All looks good on the web servers. Ok. Lets check out the dbs in one term and the apps in another. You follow the request though the infra. Splunk or ELK can tell me one of my apps is eating 25,000 FDs but then what? I need to login anyway. Next on the list are tools like strace/truss, iostat, netstat and so on which will immediately tell you if it's an infra/load/config issue, and we go from there. Down into the rabbit hole.
The point I'm trying to make is; for me at least, the tools we're deploying and being paid well to deploy now like dataloop, newrelic, splunk and so on are actually useless for solving real-time prod issues (for me personally, and my crew, at least) because they only expose a very small amount of info, and almost regardless of the issue I'll need to be on the box looking at something unique to the problem to either explain the impact of it or to mitigate it.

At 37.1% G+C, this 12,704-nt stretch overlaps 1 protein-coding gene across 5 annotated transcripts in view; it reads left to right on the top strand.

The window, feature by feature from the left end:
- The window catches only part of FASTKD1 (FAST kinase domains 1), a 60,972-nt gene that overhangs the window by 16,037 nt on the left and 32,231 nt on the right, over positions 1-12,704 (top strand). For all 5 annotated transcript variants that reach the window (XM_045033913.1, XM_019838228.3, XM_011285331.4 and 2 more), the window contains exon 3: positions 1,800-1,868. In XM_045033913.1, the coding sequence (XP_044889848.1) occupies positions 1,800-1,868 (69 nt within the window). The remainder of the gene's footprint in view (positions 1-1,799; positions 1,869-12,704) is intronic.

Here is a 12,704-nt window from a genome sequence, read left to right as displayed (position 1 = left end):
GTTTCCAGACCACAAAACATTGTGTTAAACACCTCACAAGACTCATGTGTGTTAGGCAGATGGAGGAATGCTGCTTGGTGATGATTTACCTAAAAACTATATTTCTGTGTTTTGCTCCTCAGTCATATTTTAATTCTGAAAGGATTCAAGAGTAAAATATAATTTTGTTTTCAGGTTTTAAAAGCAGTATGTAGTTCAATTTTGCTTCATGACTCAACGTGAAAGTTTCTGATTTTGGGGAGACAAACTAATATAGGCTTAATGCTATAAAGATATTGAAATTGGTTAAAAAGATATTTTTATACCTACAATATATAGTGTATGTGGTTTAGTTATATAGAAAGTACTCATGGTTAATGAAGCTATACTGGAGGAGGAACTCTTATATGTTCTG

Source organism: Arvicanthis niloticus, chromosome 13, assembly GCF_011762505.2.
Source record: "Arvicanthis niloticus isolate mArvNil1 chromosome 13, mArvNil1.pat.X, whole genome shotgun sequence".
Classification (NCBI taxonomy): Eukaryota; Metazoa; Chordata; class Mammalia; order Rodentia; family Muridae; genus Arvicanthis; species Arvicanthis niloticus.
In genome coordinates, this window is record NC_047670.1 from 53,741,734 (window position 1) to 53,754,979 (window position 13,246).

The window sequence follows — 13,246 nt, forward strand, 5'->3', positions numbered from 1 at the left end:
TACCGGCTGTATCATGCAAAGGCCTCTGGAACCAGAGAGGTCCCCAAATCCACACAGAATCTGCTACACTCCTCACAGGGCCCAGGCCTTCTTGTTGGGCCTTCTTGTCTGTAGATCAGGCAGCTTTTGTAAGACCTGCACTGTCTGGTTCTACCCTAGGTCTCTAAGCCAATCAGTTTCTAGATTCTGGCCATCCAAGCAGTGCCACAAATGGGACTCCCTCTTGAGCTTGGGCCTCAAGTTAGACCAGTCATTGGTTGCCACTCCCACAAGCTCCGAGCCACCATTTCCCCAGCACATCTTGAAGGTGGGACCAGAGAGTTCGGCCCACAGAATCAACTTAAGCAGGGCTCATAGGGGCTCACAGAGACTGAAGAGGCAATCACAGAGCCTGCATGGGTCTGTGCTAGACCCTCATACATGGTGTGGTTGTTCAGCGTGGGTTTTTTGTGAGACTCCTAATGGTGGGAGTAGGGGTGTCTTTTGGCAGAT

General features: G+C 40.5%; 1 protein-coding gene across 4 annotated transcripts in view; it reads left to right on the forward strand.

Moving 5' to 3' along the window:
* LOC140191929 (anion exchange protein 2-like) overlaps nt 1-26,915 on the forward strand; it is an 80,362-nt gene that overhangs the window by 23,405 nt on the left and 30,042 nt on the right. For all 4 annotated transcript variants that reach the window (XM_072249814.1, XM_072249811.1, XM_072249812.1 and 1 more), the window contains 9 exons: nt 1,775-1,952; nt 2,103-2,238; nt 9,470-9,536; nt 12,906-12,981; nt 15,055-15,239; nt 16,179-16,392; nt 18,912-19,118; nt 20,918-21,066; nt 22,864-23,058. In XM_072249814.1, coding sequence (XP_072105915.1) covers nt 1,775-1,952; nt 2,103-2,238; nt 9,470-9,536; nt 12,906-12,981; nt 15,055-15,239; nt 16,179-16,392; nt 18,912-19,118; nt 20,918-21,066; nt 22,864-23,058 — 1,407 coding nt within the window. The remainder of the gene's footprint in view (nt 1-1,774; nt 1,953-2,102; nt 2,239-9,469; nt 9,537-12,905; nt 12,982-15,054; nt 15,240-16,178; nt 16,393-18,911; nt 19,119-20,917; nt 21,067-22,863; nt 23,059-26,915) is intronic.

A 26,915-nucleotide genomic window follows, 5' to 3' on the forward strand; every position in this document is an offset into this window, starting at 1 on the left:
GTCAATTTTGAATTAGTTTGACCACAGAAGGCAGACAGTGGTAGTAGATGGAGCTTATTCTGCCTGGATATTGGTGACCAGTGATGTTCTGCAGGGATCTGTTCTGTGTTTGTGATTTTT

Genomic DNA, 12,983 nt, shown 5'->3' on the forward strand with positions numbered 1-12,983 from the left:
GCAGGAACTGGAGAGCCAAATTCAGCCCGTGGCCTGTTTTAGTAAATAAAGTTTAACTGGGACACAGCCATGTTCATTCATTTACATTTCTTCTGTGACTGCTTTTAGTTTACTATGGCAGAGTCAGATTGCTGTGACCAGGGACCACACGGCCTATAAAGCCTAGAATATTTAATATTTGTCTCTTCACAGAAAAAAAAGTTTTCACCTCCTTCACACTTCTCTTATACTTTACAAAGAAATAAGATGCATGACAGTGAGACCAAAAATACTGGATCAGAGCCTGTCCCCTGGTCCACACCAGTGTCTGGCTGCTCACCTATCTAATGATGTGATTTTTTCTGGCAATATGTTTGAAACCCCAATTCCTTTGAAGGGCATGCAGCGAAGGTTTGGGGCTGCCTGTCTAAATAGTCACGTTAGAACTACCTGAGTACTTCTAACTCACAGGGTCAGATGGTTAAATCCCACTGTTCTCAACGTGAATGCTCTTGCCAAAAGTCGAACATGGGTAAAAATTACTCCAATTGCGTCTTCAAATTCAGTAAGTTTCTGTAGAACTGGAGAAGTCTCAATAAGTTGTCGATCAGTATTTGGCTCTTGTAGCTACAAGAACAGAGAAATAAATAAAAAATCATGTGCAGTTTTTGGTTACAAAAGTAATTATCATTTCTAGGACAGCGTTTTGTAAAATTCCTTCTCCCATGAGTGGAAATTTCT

As I said though, I'm a recovering ops person and I'm doing dev these days. I still tend to use print statements when I hit a bug; although since I'm now mostly doing Erlang, bugs are rare and usually trivial to track down.
Interrogate every assumption you make.
Or the equivalent for whatever language I'm using.
- If I do not know what's the problem, I do everything in my power to reproduce the bug and maybe write a test (as small as possible) that triggers the bug. I enable logging or write a special log function to track relevant state in case the bug is rare.
- Once I know what triggers the bug, I should know the general direction of where in the code it is. I start printing various variables and parameters in case it's a low-hanging fruit like wrong sign or stuff like that.